The generational divide between children and young people and their parents is perhaps most widely seen in their views and approaches to the internet and media literacy. With this in mind, how do we ensure that children and young people are safeguarded from harm in way that is not over the top in principle and draconian in style, while at the same time maintaining the internet as a place for freedom, expression, creativity and socialisation?
In its recommendations, this report calls for collaboration and support from peers, youth services, teachers and parents, rather than top-down restrictions and rules dictated from central government. The role of media literacy must be fully explored through informal and formal educational structures involving both young people and the older generations to enable use of the internet to be a safe and enjoyable process for all.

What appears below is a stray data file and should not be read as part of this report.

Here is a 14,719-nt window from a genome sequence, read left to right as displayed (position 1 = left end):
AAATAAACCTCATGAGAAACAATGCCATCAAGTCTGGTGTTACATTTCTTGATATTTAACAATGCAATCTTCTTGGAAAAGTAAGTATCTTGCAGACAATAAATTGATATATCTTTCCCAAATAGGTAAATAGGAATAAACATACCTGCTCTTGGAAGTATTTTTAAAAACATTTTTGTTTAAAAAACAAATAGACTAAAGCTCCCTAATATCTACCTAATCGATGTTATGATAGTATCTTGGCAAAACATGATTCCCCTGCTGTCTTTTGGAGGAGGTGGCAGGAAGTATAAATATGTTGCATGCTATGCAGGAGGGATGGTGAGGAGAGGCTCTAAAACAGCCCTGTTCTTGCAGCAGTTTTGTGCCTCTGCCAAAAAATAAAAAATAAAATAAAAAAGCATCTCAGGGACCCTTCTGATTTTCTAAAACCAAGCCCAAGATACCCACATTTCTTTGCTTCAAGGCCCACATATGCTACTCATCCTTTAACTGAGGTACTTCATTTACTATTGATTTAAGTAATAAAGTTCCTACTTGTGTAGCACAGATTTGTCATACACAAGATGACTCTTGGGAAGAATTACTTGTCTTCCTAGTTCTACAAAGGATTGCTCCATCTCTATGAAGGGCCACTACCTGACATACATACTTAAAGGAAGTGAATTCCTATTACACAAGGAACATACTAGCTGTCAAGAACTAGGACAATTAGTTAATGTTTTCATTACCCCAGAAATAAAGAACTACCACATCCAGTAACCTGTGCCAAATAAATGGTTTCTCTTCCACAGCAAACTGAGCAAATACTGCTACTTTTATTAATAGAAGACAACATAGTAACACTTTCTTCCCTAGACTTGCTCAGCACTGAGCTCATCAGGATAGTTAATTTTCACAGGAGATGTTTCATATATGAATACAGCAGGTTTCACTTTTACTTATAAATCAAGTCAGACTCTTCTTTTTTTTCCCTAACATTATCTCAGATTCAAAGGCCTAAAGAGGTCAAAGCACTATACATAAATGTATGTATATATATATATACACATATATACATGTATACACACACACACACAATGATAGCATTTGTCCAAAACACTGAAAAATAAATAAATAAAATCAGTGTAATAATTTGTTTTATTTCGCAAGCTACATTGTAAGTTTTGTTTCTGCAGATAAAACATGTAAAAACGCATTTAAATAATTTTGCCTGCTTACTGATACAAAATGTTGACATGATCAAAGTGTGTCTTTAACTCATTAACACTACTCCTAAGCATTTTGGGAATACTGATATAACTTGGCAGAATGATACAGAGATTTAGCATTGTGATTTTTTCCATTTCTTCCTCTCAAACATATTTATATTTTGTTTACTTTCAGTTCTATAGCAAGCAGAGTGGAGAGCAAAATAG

State of the North 2024: Charting the course for a decade of renewalThe North’s communities are ambitious for a better future, but face systemic and pronounced inequalities. Gaps in power, wealth, opportunity, and health result in shorter, sicker, less fulfilling lives.
No home left behind: Funding a just transition to clean heat in ScotlandHow can we ensure that investment in clean heating in Scottish homes drives a just transition, sharing costs and benefits fairly?
The asylum backlog: Job done?This blog post sets out how the department must now grapple with a new set of backlog challenges.